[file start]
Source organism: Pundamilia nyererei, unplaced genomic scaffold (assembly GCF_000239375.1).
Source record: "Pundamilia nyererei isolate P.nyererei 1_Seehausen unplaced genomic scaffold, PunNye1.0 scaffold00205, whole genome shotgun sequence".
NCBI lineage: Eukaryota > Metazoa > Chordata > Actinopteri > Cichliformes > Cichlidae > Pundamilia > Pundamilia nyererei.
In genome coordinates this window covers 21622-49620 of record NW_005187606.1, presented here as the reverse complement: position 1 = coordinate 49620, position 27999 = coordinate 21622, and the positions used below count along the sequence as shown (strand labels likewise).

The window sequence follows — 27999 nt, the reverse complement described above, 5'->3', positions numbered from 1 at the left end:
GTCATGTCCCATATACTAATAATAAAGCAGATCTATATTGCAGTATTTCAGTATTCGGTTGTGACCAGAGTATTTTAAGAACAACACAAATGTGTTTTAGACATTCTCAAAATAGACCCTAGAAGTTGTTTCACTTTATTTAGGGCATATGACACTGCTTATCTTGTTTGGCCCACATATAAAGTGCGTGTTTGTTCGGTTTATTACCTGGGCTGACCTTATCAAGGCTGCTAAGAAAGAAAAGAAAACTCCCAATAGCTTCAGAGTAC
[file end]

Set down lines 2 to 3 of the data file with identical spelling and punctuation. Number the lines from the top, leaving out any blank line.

Source record: "Pundamilia nyererei isolate P.nyererei 1_Seehausen unplaced genomic scaffold, PunNye1.0 scaffold00205, whole genome shotgun sequence".
NCBI lineage: Eukaryota > Metazoa > Chordata > Actinopteri > Cichliformes > Cichlidae > Pundamilia > Pundamilia nyererei.